Sawyer has been coaching for 16 years and this will be her 11th year with a student coach. “I love having student coaches,” she said. “It’s a great way for kids to participate in something and go at it with a different angle.”

Ellie has little lacrosse experience, but is convinced it will be fun. “I think that just being a supportive older student who is there for the younger girls will be a rewarding experience,” she said.

Sawyer said the girls on the team, typically middle schoolers, love having a student coach. “We should do more things where kids get to forge real connections with kids who are younger than they are,” she said. “Both sides really benefit.”

As well as participating in the afternoon program as a coach, some students who are interested in the medical field are shadowing Williston’s professional trainers. Seniors Vikram Dalmiya and Jordan Strum have both taken part in this.

Ms. Brousseau, Williston’s associate director of athletics and trainer, has worked with about five student trainers in her time here and said it can be a great learning opportunity.

Vik and Jordan are never fully responsible in the training room. “There is always supervision,” said Brousseau. “It is really just to observe, soak in, and ask questions without any kind of expectations of knowing things.”

Both Vik and Jordan are grateful for the opportunity. “I have been interested in emergency medicine for many years but needed more experience and practice,” said Vik. “Working with the trainers allowed me to learn about sports medicine and see if it is a field I am interested in, plus I was allowed to practice emergency medicine.” Vik applied for a special project in the fall and made it his afternoon program. He coordinated his hours so he also worked for the Easthampton Fire Department.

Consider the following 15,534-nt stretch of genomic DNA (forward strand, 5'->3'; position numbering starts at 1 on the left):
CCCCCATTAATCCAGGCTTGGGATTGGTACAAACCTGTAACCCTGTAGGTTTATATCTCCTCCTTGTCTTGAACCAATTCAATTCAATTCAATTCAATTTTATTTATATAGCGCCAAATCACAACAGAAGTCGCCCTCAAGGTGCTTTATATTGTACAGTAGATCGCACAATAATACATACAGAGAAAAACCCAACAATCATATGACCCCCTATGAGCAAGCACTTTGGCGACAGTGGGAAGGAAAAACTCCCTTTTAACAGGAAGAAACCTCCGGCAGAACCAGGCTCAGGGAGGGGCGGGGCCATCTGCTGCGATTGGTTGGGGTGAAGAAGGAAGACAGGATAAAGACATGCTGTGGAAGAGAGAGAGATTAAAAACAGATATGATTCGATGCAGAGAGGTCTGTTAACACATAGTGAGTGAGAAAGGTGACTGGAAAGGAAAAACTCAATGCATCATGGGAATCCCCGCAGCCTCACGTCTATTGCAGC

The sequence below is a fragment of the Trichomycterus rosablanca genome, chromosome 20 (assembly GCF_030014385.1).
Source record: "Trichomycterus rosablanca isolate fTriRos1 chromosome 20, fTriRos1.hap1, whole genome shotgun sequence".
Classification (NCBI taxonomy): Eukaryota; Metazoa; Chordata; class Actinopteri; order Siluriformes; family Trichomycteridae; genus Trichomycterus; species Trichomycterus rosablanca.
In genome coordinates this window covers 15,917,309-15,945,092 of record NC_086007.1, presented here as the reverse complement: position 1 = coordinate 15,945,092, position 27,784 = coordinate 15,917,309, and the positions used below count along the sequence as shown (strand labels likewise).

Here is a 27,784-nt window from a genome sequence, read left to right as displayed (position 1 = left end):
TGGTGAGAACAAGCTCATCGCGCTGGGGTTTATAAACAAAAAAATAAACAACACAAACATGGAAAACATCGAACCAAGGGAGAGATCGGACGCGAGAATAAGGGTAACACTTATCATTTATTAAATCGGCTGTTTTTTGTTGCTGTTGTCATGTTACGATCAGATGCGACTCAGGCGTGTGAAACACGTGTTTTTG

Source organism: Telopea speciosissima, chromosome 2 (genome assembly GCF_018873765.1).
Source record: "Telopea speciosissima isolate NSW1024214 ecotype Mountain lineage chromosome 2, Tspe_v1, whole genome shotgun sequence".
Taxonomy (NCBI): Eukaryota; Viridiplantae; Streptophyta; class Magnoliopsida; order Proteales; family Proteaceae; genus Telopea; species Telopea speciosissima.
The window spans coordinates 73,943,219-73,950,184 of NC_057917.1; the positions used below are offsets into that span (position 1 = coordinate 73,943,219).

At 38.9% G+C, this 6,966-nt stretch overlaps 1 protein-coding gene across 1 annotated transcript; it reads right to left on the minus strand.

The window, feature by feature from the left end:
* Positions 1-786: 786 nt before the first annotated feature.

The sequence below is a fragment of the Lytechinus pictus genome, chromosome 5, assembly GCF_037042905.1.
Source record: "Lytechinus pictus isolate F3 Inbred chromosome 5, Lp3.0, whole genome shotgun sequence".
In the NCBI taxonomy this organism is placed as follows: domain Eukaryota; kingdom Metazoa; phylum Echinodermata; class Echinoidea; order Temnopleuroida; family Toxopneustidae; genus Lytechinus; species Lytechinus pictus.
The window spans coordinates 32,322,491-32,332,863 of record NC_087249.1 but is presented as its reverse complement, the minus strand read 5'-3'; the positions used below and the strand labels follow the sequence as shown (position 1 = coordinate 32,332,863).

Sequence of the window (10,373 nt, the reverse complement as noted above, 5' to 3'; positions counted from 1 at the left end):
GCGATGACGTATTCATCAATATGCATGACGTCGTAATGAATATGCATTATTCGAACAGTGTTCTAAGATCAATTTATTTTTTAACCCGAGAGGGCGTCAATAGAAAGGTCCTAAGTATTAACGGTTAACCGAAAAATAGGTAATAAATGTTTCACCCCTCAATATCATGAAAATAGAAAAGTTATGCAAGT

Jordan’s situation is different from Vik’s. She is interested in physical therapy, and she helps out in the training room in addition to fulfilling her winter afternoon requirement, Athletic Performance. “I wanted to help out in the training room because I’ve always thought doing something like athletic training could be cool, but I’ve never first hand experienced it, so it’s nice to be certain that I could be happy doing it for a living,” she said.

“It’s really cool hanging out in the training room,” said Jordan. “Mr. Kearney and Ms. B are so nice and so willing to help me learn. I just hang out and listen in when they’re treating students and they’ll explain their thought process to me as they’re diagnosing kids.”

Brosseau is glad that Williston can offer this experience. She said that these students’ goals in sports medicine and coaching often go beyond Williston, and it is exciting to build the foundation and interest.

Alex Garcia ’12 remembers coaching boys’ thirds basketball with Conroy his junior and senior years at Williston. Now, Alex is graduate of Cornell as well as a teacher and head coach of soccer and basketball at Squaw Valley Academy in Lake Tahoe, California.

Alex said he remembered having a student coach his freshman year on thirds basketball and when he was a junior it was “an ideal fit” for him. His two seasons with the team were fun and successful. “It was a pretty unique experience to have as a student, and I’m thankful to Coach Conroy for giving me the opportunity,” he said. “It was great to see what coaching and managing a team of different personalities was like while I was still a high school student.”

At Cornell, Alex continued his passion for coaching by getting involved with the football team. He was a filmer freshman year, but worked his way up to Head Student Manager and Offensive Assistant, which involved facilitating practice, scouting opponent’s defense, helping with recruitment and more.

He credits his early experience at Williston for helping him find his interest. “If you can see coaching or working with kids in your future, definitely try it out at the first chance you get,” he said.

Brosseau said both student coaching and student training is “greatly appreciated” and good for both sides. “[The students] are contributing to the program but they also get a lot in return,” she said.

She added that the skills that come with coaching are valuable. “It is just a lifelong skill and there is a part of teaching and compassion that goes into that,” she said. “Being able to see that develop in students at this age and level is pretty awesome.”